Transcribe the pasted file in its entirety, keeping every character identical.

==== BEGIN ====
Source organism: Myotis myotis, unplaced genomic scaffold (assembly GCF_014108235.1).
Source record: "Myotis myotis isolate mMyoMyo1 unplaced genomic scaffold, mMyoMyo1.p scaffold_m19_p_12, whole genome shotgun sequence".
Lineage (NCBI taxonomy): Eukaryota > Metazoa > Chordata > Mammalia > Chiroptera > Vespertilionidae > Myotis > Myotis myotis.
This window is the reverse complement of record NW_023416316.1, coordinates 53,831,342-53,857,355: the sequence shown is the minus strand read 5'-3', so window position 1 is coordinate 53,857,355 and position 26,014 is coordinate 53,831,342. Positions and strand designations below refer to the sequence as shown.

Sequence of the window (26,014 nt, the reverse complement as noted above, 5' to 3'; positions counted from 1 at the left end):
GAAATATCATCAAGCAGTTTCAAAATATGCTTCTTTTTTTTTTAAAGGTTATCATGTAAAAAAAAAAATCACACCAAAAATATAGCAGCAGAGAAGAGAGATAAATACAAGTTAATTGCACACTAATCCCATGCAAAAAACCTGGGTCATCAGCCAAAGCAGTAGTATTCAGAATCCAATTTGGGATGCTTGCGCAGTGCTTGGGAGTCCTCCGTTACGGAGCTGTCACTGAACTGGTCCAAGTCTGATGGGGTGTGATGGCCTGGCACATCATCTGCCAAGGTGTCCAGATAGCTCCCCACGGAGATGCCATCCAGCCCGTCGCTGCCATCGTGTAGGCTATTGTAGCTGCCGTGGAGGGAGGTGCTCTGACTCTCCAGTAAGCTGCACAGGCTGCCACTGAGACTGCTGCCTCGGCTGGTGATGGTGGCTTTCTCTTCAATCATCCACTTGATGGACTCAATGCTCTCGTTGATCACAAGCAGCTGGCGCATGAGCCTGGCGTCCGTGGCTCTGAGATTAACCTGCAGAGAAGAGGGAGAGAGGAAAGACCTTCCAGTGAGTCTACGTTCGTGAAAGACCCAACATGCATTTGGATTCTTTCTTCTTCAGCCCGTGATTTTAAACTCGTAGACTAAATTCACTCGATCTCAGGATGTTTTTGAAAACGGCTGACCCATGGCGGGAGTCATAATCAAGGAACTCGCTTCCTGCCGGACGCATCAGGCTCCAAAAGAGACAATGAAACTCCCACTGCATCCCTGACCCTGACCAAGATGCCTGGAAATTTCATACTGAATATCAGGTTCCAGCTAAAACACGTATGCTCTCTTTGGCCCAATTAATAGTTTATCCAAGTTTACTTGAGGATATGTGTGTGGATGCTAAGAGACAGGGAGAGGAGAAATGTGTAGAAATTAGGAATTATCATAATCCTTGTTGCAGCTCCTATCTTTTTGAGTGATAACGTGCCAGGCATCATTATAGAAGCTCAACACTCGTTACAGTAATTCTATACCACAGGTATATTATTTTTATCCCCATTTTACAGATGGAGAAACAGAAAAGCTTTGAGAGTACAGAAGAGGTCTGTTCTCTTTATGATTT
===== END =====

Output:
Source organism: Myotis myotis, unplaced genomic scaffold (assembly GCF_014108235.1).
Source record: "Myotis myotis isolate mMyoMyo1 unplaced genomic scaffold, mMyoMyo1.p scaffold_m19_p_12, whole genome shotgun sequence".
Lineage (NCBI taxonomy): Eukaryota > Metazoa > Chordata > Mammalia > Chiroptera > Vespertilionidae > Myotis > Myotis myotis.
This window is the reverse complement of record NW_023416316.1, coordinates 53,831,342-53,857,355: the sequence shown is the minus strand read 5'-3', so window position 1 is coordinate 53,857,355 and position 26,014 is coordinate 53,831,342. Positions and strand designations below refer to the sequence as shown.

Sequence of the window (26,014 nt, the reverse complement as noted above, 5' to 3'; positions counted from 1 at the left end):
GAAATATCATCAAGCAGTTTCAAAATATGCTTCTTTTTTTTTTAAAGGTTATCATGTAAAAAAAAAAATCACACCAAAAATATAGCAGCAGAGAAGAGAGATAAATACAAGTTAATTGCACACTAATCCCATGCAAAAAACCTGGGTCATCAGCCAAAGCAGTAGTATTCAGAATCCAATTTGGGATGCTTGCGCAGTGCTTGGGAGTCCTCCGTTACGGAGCTGTCACTGAACTGGTCCAAGTCTGATGGGGTGTGATGGCCTGGCACATCATCTGCCAAGGTGTCCAGATAGCTCCCCACGGAGATGCCATCCAGCCCGTCGCTGCCATCGTGTAGGCTATTGTAGCTGCCGTGGAGGGAGGTGCTCTGACTCTCCAGTAAGCTGCACAGGCTGCCACTGAGACTGCTGCCTCGGCTGGTGATGGTGGCTTTCTCTTCAATCATCCACTTGATGGACTCAATGCTCTCGTTGATCACAAGCAGCTGGCGCATGAGCCTGGCGTCCGTGGCTCTGAGATTAACCTGCAGAGAAGAGGGAGAGAGGAAAGACCTTCCAGTGAGTCTACGTTCGTGAAAGACCCAACATGCATTTGGATTCTTTCTTCTTCAGCCCGTGATTTTAAACTCGTAGACTAAATTCACTCGATCTCAGGATGTTTTTGAAAACGGCTGACCCATGGCGGGAGTCATAATCAAGGAACTCGCTTCCTGCCGGACGCATCAGGCTCCAAAAGAGACAATGAAACTCCCACTGCATCCCTGACCCTGACCAAGATGCCTGGAAATTTCATACTGAATATCAGGTTCCAGCTAAAACACGTATGCTCTCTTTGGCCCAATTAATAGTTTATCCAAGTTTACTTGAGGATATGTGTGTGGATGCTAAGAGACAGGGAGAGGAGAAATGTGTAGAAATTAGGAATTATCATAATCCTTGTTGCAGCTCCTATCTTTTTGAGTGATAACGTGCCAGGCATCATTATAGAAGCTCAACACTCGTTACAGTAATTCTATACCACAGGTATATTATTTTTATCCCCATTTTACAGATGGAGAAACAGAAAAGCTTTGAGAGTACAGAAGAGGTCTGTTCTCTTTATGATTT